Smoke Alarms: Lifesaving, early warning devices
Smoke alarms provide a critical early warning of fire, allowing additional time to escape. National estimates of reported fires show that in 2009-2013, fires in homes with no smoke alarms caused an average of 940 deaths per year (38% of home fire deaths). An additional 510 people per year (21% of home fire deaths) were fatally injured in fires in which smoke alarms were present but failed to operate. Power source problems were the leading cause of smoke alarm failures.
Almost all households indicate having smoke alarms, yet smoke alarms were present in slightly less than three-quarters (73%) of reported home fires and operated in roughly half (53%). When present in reported fires large enough to activate them, they operated 87% of the time. Hardwired smoke alarms were more likely to operate than those powered solely by batteries.
- Three out of five home fire deaths resulted from fires in properties with no or non-working smoke alarms.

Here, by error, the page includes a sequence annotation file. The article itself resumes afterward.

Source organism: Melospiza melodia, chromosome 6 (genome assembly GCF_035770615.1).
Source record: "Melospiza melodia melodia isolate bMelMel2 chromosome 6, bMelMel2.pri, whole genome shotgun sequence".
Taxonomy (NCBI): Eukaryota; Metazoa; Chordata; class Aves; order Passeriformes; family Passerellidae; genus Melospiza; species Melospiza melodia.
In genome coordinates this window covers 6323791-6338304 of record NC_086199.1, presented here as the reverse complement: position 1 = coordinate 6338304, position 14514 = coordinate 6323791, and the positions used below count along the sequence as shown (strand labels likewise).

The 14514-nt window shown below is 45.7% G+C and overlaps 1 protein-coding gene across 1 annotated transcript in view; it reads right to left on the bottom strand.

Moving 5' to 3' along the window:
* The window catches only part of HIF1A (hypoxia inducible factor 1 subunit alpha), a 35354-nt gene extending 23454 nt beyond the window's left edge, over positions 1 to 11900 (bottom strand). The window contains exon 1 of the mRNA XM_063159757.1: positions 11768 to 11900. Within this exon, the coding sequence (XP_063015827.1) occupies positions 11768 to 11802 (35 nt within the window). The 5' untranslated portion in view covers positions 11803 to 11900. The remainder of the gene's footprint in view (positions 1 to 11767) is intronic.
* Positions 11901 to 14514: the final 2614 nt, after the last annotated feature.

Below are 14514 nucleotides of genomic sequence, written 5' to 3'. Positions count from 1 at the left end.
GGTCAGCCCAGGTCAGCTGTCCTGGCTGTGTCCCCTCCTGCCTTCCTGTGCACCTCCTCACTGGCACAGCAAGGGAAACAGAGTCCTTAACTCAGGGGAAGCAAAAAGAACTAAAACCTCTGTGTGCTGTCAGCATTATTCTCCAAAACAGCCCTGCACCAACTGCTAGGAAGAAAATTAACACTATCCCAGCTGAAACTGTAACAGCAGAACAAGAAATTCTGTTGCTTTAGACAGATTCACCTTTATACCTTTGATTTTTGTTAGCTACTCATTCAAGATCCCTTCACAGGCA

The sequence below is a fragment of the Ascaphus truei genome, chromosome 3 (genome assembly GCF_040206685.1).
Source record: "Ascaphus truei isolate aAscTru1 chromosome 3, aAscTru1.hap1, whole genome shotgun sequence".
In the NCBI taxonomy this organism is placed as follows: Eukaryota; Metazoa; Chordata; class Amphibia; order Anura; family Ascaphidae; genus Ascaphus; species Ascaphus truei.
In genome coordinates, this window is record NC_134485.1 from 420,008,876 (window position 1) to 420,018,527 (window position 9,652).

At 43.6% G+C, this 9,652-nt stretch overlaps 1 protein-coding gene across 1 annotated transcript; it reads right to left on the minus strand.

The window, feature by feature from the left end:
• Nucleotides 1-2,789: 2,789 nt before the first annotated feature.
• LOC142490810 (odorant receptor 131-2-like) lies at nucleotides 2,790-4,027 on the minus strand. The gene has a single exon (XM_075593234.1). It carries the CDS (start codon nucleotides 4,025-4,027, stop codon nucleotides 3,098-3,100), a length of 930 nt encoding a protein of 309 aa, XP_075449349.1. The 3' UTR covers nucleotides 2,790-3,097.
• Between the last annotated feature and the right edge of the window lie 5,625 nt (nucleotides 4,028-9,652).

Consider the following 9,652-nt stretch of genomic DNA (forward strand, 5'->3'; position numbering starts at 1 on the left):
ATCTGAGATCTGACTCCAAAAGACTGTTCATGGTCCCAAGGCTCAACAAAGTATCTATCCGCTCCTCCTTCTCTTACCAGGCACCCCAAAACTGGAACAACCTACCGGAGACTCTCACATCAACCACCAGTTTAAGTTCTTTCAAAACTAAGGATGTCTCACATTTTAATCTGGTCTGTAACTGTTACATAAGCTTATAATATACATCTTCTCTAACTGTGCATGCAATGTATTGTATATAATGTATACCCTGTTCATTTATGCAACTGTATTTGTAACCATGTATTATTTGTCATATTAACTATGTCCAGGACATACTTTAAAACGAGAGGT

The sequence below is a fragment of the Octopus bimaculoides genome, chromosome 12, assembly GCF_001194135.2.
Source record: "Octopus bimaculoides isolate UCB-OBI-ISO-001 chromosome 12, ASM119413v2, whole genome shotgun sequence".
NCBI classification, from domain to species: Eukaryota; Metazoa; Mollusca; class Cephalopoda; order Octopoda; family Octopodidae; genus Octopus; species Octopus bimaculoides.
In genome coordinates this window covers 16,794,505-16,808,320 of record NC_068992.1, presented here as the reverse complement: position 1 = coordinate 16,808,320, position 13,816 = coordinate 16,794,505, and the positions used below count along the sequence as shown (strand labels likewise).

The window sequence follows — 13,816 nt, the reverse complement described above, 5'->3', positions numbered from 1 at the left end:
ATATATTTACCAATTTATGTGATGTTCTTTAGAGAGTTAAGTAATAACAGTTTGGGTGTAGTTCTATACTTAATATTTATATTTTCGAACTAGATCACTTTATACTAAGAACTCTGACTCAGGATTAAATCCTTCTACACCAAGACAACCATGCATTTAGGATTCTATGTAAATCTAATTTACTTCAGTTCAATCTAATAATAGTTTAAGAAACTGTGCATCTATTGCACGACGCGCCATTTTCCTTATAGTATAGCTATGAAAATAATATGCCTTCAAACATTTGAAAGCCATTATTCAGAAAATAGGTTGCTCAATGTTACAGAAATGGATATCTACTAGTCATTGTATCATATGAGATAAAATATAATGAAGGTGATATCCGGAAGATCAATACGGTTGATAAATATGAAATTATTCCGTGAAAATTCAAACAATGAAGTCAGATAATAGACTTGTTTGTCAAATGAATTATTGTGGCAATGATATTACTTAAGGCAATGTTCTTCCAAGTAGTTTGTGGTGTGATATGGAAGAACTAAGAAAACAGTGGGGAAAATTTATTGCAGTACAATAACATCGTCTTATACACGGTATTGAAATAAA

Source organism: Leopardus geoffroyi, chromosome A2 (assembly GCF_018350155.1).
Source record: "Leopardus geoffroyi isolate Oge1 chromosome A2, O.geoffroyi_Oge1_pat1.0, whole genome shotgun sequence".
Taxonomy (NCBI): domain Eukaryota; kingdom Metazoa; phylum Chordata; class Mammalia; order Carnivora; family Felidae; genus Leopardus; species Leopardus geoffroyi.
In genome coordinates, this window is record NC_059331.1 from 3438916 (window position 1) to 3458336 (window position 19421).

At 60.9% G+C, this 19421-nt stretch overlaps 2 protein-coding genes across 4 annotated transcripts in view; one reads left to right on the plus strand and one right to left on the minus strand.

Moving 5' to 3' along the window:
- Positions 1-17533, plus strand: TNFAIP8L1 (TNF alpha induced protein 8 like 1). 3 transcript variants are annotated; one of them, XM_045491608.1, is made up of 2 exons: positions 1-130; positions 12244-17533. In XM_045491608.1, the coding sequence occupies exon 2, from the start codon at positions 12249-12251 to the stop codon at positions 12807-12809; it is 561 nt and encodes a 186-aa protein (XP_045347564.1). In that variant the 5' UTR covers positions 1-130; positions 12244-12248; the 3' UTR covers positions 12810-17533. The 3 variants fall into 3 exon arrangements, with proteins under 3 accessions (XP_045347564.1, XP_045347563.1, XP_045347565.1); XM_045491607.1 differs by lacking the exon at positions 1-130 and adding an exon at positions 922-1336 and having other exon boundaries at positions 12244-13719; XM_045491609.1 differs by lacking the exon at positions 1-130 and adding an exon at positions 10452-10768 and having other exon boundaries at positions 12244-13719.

- The risk of dying in reported home structure fires is cut in half in homes with working smoke alarms.
- Hardwired smoke alarms were more likely to have operated than battery-powered alarms.
Types of smoke alarms available
The two most commonly recognized smoke detection technologies areand .
are generally more responsive to flaming, fast moving fires.
are generally more responsive to smoldering, smoky fires.
For best protection, it is recommended both (ionization and photoelectric) technologies be used in homes. In addition to individual ionization and photoelectric alarms, combination alarms that include both technologies in a single device are available.
Granite Falls Fire is able to offer free smoke alarms to residents in need who cannot afford to purchase them. Contact 360-691-5553 to schedule an appointment.
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